After Reagan’s spending spree on high-tech military production, which did not generate employment, Bush the senior was confronted with huge budgetary and trade deficits and with huge debt. He had to increase taxes and tried vainly to undertake a trade offensive. Subsequently, Clinton pushed the line of "free market" globalization as his Republican predecessors had done. But he pushed the production of high tech goods, especially for consumers, as the propellant of a "new economy" of growth without inflation, shied away from tax cuts for the monopolies, cut down military expenditures and restored budgetary surpluses.
Even then, he could not reduce the foreign debt as he could not cut down drastically the trade deficits and as he encouraged US imperialist allies and oil-producing countries to buy US securities. After all, the US economy was actually buoyed more by foreign borrowing than by high-tech consumer-goods production. When the "high tech" bubble burst in March 2000, a chain of other bubbles burst in the overblown financial market, leading to an overall decline of industrial production in late 2000.
Now, Bush the junior wants to revive the voodoo economics of Reagan in the erroneous belief that this was responsible for laying the ground for the apparent American prosperity in the 1990s. He is giving huge tax cuts to the monopoly firms and favors the increased war production and wars as the way to stimulate the US and global economy and to pick up oil sources and supply routes. Under such policies, the economy has no way to go but sink further in crisis.
An extremely dangerous situation, fraught with war, has arisen in the world. Military successes of its wars of aggression have emboldened the US to impose the worst of imperialist policies on the working class, on the oppressed peoples and on countries assertive of national independence. Unable to solve the US economic and financial crisis, the Bush regime can act threateningly and provocatively against other countries, using jingoism and war hysteria to clinch the presidential elections of 2004 as he did the mid-term elections of 2002.
The very process of capitalist production is exploitative as the owners of capital extract surplus value from the workers. But the exploitation becomes more intensified when the monopoly bourgeoisie increases constant capital (for plant, equipment and raw materials) and decreases the variable capital for wages in the attempt to maximize profits, counter the falling rate of profit and beat the competitors. The imperialist policy stress on "free market" globalization has accelerated the concentration and centralization of capital.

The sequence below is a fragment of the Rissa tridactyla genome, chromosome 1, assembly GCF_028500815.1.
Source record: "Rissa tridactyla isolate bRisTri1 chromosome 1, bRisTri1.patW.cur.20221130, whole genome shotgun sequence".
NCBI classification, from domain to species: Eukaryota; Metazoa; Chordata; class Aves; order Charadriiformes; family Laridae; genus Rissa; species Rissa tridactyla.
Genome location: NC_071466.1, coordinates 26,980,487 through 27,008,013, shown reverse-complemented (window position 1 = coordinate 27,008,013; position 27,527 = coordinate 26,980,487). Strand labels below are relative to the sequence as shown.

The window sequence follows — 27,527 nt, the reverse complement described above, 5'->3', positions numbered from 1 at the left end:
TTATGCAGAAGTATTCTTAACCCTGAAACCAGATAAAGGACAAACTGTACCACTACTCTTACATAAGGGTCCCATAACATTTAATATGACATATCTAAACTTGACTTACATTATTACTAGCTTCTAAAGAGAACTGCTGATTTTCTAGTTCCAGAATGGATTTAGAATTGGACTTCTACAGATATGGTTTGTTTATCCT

The result is the crisis of overproduction, which means mass layoffs, production cuts and bankruptcies of the losing firms. To conceal the real causes of the crisis, the monopoly bourgeoisie whips up chauvinism, racism and fascism, tends to become bellicose and actually launches wars of aggression. In this regard, the Bush regime manifests the worst characteristics of monopoly capitalism in crisis.
Against the attacks of the monopoly bourgeoisie for more than two decades using the anachronistic slogan of "free market" globalization, the workers and other working people have carried out strikes and mass protests against the policies and consequences of privatisation, liberalization and deregulation.
On the world stage, the battle in Seattle against the World Trade Organization signalled a new and higher level of struggle against the imperialist powers (Group of 7+1) and their multilateral agencies, OECD, IMF, World Bank and WTO.
The broad masses of the people of the world have also been sharply alerted by the scheme of the US to use the 9/11 attacks as the license to demonize as terrorist and attack governments assertive of national independence, national liberation movements, people’s revolutionary movements, progressive social movements and anti-imperialist leaders.